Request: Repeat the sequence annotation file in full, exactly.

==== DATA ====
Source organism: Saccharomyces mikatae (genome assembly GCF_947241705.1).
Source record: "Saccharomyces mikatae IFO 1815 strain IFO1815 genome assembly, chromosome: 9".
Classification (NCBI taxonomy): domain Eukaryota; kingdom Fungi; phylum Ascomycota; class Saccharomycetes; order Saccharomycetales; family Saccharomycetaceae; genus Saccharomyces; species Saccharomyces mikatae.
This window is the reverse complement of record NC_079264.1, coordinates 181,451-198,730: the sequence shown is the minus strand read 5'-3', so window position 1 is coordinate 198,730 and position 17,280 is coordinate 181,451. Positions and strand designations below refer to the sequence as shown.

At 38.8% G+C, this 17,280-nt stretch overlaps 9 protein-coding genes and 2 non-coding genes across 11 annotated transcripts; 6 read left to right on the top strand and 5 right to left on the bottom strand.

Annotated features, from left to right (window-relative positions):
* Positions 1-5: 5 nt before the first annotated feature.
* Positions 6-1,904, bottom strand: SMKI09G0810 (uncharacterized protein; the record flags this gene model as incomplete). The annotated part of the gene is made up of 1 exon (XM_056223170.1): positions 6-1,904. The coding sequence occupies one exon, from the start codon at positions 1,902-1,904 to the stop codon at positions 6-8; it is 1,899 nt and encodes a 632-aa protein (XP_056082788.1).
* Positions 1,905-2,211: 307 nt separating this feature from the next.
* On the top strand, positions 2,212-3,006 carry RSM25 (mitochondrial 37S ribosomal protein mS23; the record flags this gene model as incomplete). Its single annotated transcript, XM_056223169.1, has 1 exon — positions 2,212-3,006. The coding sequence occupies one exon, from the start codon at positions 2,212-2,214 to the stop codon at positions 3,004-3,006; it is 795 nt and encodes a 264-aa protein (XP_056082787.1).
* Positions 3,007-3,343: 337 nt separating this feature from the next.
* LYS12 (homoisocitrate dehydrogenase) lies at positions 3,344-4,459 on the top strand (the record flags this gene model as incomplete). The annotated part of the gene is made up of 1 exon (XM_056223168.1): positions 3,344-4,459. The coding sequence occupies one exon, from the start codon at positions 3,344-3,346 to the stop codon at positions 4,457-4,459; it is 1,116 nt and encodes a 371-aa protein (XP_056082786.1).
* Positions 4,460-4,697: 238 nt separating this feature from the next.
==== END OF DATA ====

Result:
Source organism: Saccharomyces mikatae (genome assembly GCF_947241705.1).
Source record: "Saccharomyces mikatae IFO 1815 strain IFO1815 genome assembly, chromosome: 9".
Classification (NCBI taxonomy): domain Eukaryota; kingdom Fungi; phylum Ascomycota; class Saccharomycetes; order Saccharomycetales; family Saccharomycetaceae; genus Saccharomyces; species Saccharomyces mikatae.
This window is the reverse complement of record NC_079264.1, coordinates 181,451-198,730: the sequence shown is the minus strand read 5'-3', so window position 1 is coordinate 198,730 and position 17,280 is coordinate 181,451. Positions and strand designations below refer to the sequence as shown.

At 38.8% G+C, this 17,280-nt stretch overlaps 9 protein-coding genes and 2 non-coding genes across 11 annotated transcripts; 6 read left to right on the top strand and 5 right to left on the bottom strand.

Annotated features, from left to right (window-relative positions):
* Positions 1-5: 5 nt before the first annotated feature.
* Positions 6-1,904, bottom strand: SMKI09G0810 (uncharacterized protein; the record flags this gene model as incomplete). The annotated part of the gene is made up of 1 exon (XM_056223170.1): positions 6-1,904. The coding sequence occupies one exon, from the start codon at positions 1,902-1,904 to the stop codon at positions 6-8; it is 1,899 nt and encodes a 632-aa protein (XP_056082788.1).
* Positions 1,905-2,211: 307 nt separating this feature from the next.
* On the top strand, positions 2,212-3,006 carry RSM25 (mitochondrial 37S ribosomal protein mS23; the record flags this gene model as incomplete). Its single annotated transcript, XM_056223169.1, has 1 exon — positions 2,212-3,006. The coding sequence occupies one exon, from the start codon at positions 2,212-2,214 to the stop codon at positions 3,004-3,006; it is 795 nt and encodes a 264-aa protein (XP_056082787.1).
* Positions 3,007-3,343: 337 nt separating this feature from the next.
* LYS12 (homoisocitrate dehydrogenase) lies at positions 3,344-4,459 on the top strand (the record flags this gene model as incomplete). The annotated part of the gene is made up of 1 exon (XM_056223168.1): positions 3,344-4,459. The coding sequence occupies one exon, from the start codon at positions 3,344-3,346 to the stop codon at positions 4,457-4,459; it is 1,116 nt and encodes a 371-aa protein (XP_056082786.1).
* Positions 4,460-4,697: 238 nt separating this feature from the next.